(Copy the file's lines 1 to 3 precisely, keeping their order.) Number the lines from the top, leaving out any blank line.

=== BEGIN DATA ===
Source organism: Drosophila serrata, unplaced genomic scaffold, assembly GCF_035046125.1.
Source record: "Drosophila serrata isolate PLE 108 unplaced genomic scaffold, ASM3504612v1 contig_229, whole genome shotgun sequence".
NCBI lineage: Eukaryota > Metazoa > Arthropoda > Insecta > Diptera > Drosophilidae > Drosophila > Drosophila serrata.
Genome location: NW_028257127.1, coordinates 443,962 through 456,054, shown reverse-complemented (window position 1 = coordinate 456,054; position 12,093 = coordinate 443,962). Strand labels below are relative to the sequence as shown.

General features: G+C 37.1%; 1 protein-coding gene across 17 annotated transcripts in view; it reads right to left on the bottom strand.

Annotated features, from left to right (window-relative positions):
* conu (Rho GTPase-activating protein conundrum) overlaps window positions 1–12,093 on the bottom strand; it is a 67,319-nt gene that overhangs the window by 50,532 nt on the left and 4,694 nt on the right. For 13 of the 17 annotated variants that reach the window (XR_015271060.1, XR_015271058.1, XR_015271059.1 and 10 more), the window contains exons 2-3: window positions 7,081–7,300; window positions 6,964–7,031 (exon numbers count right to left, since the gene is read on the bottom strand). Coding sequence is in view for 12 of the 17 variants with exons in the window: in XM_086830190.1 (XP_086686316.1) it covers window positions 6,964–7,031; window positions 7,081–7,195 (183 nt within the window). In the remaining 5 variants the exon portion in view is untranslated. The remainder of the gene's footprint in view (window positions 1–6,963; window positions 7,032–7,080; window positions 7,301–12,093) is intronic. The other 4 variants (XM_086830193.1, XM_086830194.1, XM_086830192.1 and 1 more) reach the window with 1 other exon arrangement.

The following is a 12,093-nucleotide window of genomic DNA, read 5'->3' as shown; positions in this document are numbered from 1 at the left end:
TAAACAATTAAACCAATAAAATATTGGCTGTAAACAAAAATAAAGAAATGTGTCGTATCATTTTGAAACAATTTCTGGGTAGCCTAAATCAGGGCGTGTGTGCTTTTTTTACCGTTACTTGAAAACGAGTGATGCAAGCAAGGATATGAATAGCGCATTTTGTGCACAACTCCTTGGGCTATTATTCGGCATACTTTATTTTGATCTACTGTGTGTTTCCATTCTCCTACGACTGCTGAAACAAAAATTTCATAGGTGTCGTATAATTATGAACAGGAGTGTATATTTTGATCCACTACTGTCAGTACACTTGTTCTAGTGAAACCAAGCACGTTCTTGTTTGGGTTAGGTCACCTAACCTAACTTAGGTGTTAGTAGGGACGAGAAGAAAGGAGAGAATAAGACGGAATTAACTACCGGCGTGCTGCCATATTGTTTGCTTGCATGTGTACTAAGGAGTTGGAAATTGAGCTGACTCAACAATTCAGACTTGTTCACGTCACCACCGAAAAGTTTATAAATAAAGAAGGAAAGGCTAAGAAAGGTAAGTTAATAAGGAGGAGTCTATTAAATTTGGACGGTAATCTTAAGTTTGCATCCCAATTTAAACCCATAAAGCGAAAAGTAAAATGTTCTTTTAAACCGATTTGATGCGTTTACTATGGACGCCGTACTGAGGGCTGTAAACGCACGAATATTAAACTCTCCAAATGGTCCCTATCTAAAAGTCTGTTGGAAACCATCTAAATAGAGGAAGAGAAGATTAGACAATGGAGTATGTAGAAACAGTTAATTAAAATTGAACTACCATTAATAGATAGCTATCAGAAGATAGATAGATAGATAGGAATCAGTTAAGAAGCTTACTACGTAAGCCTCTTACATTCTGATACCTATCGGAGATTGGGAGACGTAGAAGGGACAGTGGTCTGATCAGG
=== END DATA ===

Source organism: Drosophila serrata, unplaced genomic scaffold, assembly GCF_035046125.1.
Source record: "Drosophila serrata isolate PLE 108 unplaced genomic scaffold, ASM3504612v1 contig_229, whole genome shotgun sequence".
NCBI lineage: Eukaryota > Metazoa > Arthropoda > Insecta > Diptera > Drosophilidae > Drosophila > Drosophila serrata.